February 21, 2023

Naira redesign mops up N1.8trn from currency outside banks

cash payout

By Babajide Komolafe, Economy Editor, Peter Egwuatu, Nkiru Nnorom & Elizabeth Adegbesan, LAGOS

The implementation of the Naira redesign and withdrawal of old banknotes by the Central Bank of Nigeria, CBN, has sucked in about N1.81 trillion from the Currency Outside Banks, CoB, while crashing Currency-in-Circulation to N1.4 trillion in January 2023.

Though this development is in line with the policy plan of the apex bank, financial experts have, however, indicated that the development may lead to a further rise in inflation and contraction of the nation’s economy in the first quarter of the year, Q1’23.

Old N500, and N1,000 expired on February 10 —CBN

Meanwhile, the CBN said that the old N500 and N1,000 expired as legal tenders on February 10, urging Nigerians to redeem their stock of old notes at its offices.

Speaking to Vanguard on condition of anonymity, a CBN source said: “In line with Sections 20(3) of the CBN act , the CBN is meant to ensure that those who have old notes but didn’t have the opportunity to deposit them into their banks before February 10, 2023, are able to redeem their stock  of the old notes at the CBN for value.  Anyone who wishes to do so, has only one / singular opportunity to do so at the CBN after the notes have lost their legal tender status on February 10, 2023. No person is allowed to redeem his/ her notes more than once.

“This is what the CBN is trying to do. To redeem your old notes,  you are meant to complete a form on CBN website where you get a CBN code to redeem your old notes. To reduce the crowd at the CBN, it mandated the banks to collect sums below N500,000.  As far as CBN is concerned, the old N500 and N1,000 have since expired after February 10 and cannot be accepted as means of exchange for goods and services.”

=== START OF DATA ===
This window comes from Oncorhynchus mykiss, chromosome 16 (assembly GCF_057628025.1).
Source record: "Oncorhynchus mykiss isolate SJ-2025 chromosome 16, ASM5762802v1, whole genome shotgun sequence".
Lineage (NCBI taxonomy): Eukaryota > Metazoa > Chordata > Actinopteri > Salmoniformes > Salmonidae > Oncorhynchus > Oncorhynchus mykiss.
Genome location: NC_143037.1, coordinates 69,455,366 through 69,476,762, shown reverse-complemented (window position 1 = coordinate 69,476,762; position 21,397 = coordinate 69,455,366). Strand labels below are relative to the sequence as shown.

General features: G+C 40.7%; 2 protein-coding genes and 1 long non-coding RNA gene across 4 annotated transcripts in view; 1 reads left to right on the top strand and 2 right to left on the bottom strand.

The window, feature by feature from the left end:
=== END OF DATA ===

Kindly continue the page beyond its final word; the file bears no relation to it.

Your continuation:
Meanwhile, the cash crunch across the country is expected to ease this week, as banks yesterday commenced issuance of N200 notes across the counter and through the ATMs.

Vanguard survey showed that a lot of banks’ branches opened to the public yesterday collecting old N500, N1,000 as well as paying out N200 notes to customers who came for cash withdrawals.

Vanguard investigations showed that the banks however imposed limits on the amount of N200 notes issued to their customers.

Speaking to Vanguard on condition of anonymity, the  branch manager of a first generation bank explained that the bank imposed a maximum limit of N5,000 for withdrawals across the counter and N10,000 for ATM withdrawal.

Nigerians deposit N1.81trn

Following the announcement of its decision to redesign and replace the N200, N500 and N1000 notes with new ones, the CBN initially gave Nigerians up to January 31st to deposit the old notes into their bank accounts. The deadline was later extended to February 10th.

CBN Money and Credit data for January showed that Nigerians in response to the initial deadline deposited N1.81 trillion into the banking system in January. Consequently, Currency Outside  Banks, CoB fell month-on-month (MoM) by 70 per cent to N788.9 billion in January 2023 from N2.6 trillion in December 2022.

Also reflecting the impact of the initial deadline, currency-in-circulation (CIC)  fell MoM by 54 per cent to N1.38  trillion in January 2023 from N3 trillion in December 2022 amidst the naira scarcity experienced in the country.

PoS agents lament the situation

But the Association of Mobile Money and Bank Agents in Nigeria, AMMBAN, lamented the impact of the sharp decline in CoB on its members, commonly referred to as PoS agents.

AMMBAN President, Olojo Victor, said 90 per cent of PoS agents have closed shop as a result of the cash scarcity, worsened by low supply of the new naira notes.

He said: “It is very disturbing. The PoS business is adversely affected. As I speak to you, 90 per cent of PoS agents in Nigeria today have either closed shops or don’t have cash to do business.

“As a matter of fact, even our people have become targets of the protests. So we are going through a lot of issues.

“We hope that there will be some form of remedy or solution to the current situation on the ground. But the reality is that our business is affected and many agents are right now jobless with no means at all of making ends meet.

“The reality is the new notes are not available. The banks are not giving them out. There is an intense scarcity of cash. Nigerians are going through a very difficult time at the moment.